In Côte d’Ivoire prevention of mother-to-child transmission of HIV (PMTCT) has been national policy since 2004. In November 2012, the Côte d’Ivoire Ministry of Health and Public Hygiene (MSHP) transitioned to a universal antiretroviral therapy-based treatment regimen for pregnant women. This treatment regimen—called ‘Option B’ by the WHO—promised the potential to substantially reduce HIV transmission from mother to infant.
However, Option B has been difficult to implement in the real world, including in Côte d’Ivoire. A 2014 PMTCT cascade evaluation conducted by a consortium of institutions—including the MSHP, the University of Washington (UW), HAI, the University Alassane Ouattara (UAO), and the Côte d’Ivoire National Institute of Public Health (INSP)—demonstrated substantial health systems obstacles at various points in the PMTCT cascade.
In 2015-16, HAI and the MSHP’s National HIV/AIDS Program (PNLS) teamed up to apply those findings to identify better methods for identification, follow-up, and care of HIV-positive mothers and children on antiretroviral therapy. This national level study included fifty health facilities from across Côte d’Ivoire to identify interventions or health systems modifications that would ensure high quality, accessible health services are available to HIV-positive women, children, and their families. It also included strategies to improve monitoring and evaluation of HIV data, so health facility managers have a better idea of who is coming through their facility and how they are doing on treatment.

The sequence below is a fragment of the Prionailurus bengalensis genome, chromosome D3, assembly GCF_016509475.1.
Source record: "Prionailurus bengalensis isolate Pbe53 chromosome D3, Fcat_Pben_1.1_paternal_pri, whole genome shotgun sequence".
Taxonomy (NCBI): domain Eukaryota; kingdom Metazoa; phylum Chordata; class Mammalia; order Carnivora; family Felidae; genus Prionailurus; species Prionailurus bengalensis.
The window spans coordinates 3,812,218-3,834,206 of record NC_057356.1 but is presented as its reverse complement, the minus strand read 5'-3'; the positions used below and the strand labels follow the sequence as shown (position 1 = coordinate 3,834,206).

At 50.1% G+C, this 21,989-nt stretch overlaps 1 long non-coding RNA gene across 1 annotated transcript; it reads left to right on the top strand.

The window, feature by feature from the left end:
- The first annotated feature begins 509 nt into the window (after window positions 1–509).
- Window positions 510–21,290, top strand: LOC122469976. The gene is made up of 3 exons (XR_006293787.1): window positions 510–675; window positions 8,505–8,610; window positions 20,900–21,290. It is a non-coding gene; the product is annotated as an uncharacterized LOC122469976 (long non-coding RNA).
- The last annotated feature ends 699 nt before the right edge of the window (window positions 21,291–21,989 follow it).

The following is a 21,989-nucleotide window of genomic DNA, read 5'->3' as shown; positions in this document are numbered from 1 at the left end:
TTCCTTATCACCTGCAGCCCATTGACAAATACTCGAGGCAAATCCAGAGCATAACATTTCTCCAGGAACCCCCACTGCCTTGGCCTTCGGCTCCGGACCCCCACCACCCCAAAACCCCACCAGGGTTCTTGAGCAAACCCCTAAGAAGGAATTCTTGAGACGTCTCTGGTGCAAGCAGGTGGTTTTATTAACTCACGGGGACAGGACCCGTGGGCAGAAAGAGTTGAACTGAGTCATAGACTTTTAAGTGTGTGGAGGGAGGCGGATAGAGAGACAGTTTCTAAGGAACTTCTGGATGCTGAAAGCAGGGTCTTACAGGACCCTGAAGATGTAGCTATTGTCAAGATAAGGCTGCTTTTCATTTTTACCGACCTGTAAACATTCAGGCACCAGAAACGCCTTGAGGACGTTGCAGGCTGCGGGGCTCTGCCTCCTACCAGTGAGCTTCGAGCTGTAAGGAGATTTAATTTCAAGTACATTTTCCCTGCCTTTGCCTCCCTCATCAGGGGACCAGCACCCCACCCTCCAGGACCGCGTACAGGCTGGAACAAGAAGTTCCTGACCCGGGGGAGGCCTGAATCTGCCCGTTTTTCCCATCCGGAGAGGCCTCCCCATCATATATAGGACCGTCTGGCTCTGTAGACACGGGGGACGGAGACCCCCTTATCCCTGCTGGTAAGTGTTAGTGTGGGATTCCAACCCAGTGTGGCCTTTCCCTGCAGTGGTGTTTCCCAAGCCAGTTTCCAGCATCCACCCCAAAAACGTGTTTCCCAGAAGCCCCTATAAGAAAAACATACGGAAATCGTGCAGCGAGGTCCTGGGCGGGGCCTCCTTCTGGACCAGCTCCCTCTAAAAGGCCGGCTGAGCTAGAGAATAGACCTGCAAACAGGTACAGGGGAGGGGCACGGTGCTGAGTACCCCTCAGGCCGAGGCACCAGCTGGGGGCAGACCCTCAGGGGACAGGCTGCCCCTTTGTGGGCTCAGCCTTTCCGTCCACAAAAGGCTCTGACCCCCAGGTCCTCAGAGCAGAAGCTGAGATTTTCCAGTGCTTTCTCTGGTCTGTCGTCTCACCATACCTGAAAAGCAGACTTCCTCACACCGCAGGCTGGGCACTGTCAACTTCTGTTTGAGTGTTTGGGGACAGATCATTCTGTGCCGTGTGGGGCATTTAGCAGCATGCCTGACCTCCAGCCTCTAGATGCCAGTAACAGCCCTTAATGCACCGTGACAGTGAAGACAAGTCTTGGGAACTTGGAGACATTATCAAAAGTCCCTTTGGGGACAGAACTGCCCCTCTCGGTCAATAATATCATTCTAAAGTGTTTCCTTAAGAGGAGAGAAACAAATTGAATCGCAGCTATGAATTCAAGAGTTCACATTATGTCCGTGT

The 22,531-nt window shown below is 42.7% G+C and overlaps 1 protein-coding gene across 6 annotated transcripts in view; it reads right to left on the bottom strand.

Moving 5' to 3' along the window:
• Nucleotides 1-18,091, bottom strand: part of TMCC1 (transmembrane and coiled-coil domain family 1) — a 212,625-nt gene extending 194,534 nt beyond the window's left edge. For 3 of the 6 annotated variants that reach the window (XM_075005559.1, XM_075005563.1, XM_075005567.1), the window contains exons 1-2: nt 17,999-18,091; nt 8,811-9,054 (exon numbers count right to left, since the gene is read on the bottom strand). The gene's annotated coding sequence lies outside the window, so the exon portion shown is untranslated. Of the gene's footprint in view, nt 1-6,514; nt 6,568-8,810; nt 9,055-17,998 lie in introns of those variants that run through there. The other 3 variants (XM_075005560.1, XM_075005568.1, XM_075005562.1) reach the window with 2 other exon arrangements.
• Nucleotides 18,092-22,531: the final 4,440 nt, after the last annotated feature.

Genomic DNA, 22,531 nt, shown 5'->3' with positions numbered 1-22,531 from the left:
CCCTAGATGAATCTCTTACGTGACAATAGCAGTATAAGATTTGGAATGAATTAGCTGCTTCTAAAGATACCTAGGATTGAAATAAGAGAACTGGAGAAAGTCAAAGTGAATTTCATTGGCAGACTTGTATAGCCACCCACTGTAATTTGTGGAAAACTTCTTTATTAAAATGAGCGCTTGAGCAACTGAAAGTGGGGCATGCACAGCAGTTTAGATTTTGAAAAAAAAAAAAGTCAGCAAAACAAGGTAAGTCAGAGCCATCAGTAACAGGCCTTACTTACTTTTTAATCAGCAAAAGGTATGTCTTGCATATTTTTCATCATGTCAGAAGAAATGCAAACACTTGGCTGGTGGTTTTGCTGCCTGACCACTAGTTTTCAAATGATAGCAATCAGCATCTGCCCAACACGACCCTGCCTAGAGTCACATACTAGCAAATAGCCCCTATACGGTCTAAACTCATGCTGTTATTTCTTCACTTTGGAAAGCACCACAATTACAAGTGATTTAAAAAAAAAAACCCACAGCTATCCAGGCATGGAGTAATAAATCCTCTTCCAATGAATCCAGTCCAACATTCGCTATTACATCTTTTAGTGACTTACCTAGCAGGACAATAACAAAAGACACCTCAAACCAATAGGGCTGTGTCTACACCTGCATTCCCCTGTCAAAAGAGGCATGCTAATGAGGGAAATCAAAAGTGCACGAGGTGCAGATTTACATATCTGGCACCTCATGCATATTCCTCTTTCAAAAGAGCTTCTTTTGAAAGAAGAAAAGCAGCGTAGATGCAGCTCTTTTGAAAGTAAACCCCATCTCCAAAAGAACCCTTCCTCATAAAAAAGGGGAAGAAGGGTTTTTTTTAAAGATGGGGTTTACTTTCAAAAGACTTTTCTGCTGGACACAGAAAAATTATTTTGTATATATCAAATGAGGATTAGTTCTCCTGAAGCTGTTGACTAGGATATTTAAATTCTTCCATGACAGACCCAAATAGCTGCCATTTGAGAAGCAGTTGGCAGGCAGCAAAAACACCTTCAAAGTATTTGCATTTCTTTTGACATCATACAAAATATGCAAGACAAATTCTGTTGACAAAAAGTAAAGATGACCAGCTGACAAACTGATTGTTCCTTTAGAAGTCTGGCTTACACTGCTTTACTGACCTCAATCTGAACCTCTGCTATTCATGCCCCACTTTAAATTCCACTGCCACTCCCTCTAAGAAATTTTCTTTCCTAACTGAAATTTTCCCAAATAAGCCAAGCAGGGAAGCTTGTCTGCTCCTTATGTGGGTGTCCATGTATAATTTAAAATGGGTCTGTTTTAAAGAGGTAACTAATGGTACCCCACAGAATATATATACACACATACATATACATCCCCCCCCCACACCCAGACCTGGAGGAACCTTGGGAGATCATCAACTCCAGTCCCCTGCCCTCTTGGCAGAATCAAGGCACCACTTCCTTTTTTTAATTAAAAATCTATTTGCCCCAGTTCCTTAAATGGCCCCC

Following the October 2015 transition of Côte d’Ivoire’s national PMTCT policy to the WHO’s ‘Option B+’ strategy—which extends antiretroviral therapy among HIV-positive pregnant women to lifelong treatment—the study findings, showing large gaps in patient tracking and retention, provided a key area of focus for maximizing the impact of clinical intervention in a real-life setting.
Click on the thumbnails below to read more about the findings of the study.
This project was made possible by the President’s Emergency Plan for AIDS Relief (PEPFAR) and the US Agency for International Development (USAID) via HIV Core, a Task Order funded by USAID under Project SEARCH.